Dept of Ideas: The Travelog Video, In Its Various Forms

By David Schonauer   Wednesday May 9, 2018

Today we’re going to get away from it all.

You have your choice of destinations, thanks to the handful of films we’re featuring.

There’s a time-lapse adventure to “Undisturbed Norway (don’t miss the views of Dalsnibba Mountain Plateau or Briksdal Glacier) and a tilt-shift time lapse trip through “Shrinking Slovenia” (which may be one of Europe’s best-kept travel secrets). There’s also a hyperlapse tour of Salvador Bahia (for those who like beaches).

Want to go farther (and creatively further)? Take a journey down roads all over the planet (via Google Street View). Or enjoy a mesmerizing aerial glimpse of the globe (via Google Earth).

Into something more soulful? Journey into the desert of "Nowhere, California," to see the world from a new perspective.

Or you can have an immersive 360-degree VR experience in Antarctica.

Thanks to modern filmmakers and modern technology, there are now lots of ways to travel.

1. Discovering Undisturbed Norway

“Nature's beauty can be so easily missed,” writes filmmaker Casper Rolsted  of his time-lapse film Undisturbed Norway. “It is my hope that my films will contribute to a deeper understanding and gratitude of the natural wonders in our world and to the preservation of our fragile environment in the future. Rolsted shot the stills for the time lapse with a Sony a6300 mirrorless camera and a variety of Samsung lenses, along with an Edelkrone SliderPlus. Accompanying music: “All is Not Lost” by Tony Anderson (licensed through Musicbed).

2. Into Shrinking Slovenia

Slovenia is a small country that boasts a diverse geography, from high Alpine peaks, idyllic countryside, and vibrant city life, to tranquil villages and a lovely coastline, notes filmmaker Joerg Daiber, who makes the country appear even smaller and more precious in his tilt-shift time-lapse film Shrinking Slovenia. Daiber shot with Panasonic Lumix GH4 and GH2 cameras and 14-140mm and 7-14mm Lumix lenses. Post-production was done with Adobe Creative Production Suite. See Lake Bled, Vintgar Gorge and the country’s capital, Ljubljana. See the film at Vimeo.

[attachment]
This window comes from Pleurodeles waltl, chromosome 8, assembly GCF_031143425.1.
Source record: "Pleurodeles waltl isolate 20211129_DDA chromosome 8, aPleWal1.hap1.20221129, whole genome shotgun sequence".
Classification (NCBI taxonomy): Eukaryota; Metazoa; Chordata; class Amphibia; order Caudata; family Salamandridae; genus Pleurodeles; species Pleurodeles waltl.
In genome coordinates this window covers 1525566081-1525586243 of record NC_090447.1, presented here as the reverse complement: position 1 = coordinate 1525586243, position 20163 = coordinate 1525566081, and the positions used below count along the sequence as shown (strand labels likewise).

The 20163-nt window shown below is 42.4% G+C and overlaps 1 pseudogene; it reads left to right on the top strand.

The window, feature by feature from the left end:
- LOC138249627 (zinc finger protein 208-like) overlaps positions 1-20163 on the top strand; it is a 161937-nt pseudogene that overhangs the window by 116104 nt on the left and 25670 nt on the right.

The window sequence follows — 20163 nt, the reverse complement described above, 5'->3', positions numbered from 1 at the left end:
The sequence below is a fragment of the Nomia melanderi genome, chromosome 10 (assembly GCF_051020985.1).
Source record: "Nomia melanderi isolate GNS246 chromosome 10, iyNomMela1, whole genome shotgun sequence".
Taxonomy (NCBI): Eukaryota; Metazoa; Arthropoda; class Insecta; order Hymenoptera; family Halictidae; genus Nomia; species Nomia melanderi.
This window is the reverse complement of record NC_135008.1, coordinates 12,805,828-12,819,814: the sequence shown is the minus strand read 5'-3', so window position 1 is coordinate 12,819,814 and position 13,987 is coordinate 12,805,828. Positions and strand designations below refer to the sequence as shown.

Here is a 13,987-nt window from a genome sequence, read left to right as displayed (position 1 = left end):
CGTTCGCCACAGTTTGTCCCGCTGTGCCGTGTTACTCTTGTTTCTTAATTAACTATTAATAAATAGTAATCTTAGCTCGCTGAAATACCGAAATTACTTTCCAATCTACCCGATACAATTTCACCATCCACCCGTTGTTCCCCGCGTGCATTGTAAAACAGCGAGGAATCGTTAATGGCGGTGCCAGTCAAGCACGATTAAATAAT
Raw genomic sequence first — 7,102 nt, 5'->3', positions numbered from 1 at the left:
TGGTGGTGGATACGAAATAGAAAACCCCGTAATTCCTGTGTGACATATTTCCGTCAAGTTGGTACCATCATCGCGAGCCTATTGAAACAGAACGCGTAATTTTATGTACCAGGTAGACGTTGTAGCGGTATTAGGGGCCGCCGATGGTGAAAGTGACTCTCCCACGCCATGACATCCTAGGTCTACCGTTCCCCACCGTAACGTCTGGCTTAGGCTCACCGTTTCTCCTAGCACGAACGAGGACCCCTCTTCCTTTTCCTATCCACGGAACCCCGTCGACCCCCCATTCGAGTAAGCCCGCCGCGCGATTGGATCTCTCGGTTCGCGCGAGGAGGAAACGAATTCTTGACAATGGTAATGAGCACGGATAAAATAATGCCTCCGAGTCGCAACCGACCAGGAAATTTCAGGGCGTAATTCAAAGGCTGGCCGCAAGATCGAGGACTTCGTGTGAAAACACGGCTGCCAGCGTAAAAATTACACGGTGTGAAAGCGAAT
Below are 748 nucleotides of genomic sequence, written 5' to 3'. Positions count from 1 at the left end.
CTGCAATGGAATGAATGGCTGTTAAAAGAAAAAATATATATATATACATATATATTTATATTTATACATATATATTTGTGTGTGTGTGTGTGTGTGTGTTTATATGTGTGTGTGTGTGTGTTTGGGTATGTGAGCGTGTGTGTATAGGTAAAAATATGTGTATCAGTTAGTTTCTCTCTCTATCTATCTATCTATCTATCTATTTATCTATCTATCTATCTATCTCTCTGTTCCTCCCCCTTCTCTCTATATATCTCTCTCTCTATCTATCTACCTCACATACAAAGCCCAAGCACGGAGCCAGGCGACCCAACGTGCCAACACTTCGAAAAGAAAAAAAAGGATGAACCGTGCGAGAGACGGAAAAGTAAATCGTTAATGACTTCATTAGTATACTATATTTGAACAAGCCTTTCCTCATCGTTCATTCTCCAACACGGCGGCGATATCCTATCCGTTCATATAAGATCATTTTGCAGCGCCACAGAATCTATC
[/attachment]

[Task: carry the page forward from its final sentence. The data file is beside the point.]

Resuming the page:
3. All Roads Lead to Creativity in Via

You’ve probably never taken a road trip like the one in Maria Constanza Ferreira’s film Via: To be clear, the journey only starts on the road, as the viewer emerges from dark and silent tunnel into one landscape and then another. After that, the sky’s the limit, literally: You are launched into the heavens and look down and around in a wondrous visual display. The film features imagery obtained through Google Street View and digitally manipulated satellite photographs found through Google Earth and the United States Geological Survey Database.

4. Earth From Above in Arena

Photographer Páraic McGloughlin  says his film Arena lets viewers observer the planet “based on the shapes we make, the game of life, our playing ground.” The mesmerizing minute-and-a-half motion piece was made with Google Earth imagery. “It was quite a monotonous process of searching for specific images,” McGloughlin tells PetaPixel. “The animation itself was relatively easy, but the searching took time!”

5. A Bahia Hyperlapse, Shot with a Smartphone

There’s a lot to see in Salvador, Bahia, so if you’re making a travelog film there, you’ve got to move your camera around. That’s what Magu, a São Paulo, Brazil-based commercial film director and time-lapse creator did. The result is his hyperlapse Salvador. Luckily, the camera was small and portable: Magu shot the entire project with the ASUS ZenFone 3 smartphone. The editing was done in Adobe Lightroom and After Effects software.

6. Finding a New Perspective in "Nowhere, California"

Sometimes the best place to find something you’re looking for is in the middle of nowhere. Director (and DP) Cameron Goold’s film Deus ex Machina/Painted in Dust is a visually stunning journey into California’s Mohave desert. It tells the story of Forrest Minchinton, who as a boy took trips to the desert with his surfboard-shaper dad. “There, on a remote compound constructed from objects lost and found, Forrest learned to ride motorcycles, shape surfboards, and see the world through a different lens,” notes Goold.

7. A VR Trip to Antarctica

Explore far-away places from your couch! Virtual-reality travel is fast becoming a cottage industry, with everyone from travel agents to airlines boasting immersive apps, along with media outlets like The New York Times and USA Today, notes Engadget. Late last year Discovery partnered with Google on a VR travel series called  Discovery TRVLR. A recent episode lets you fly an airplane with skis over Antarctica.


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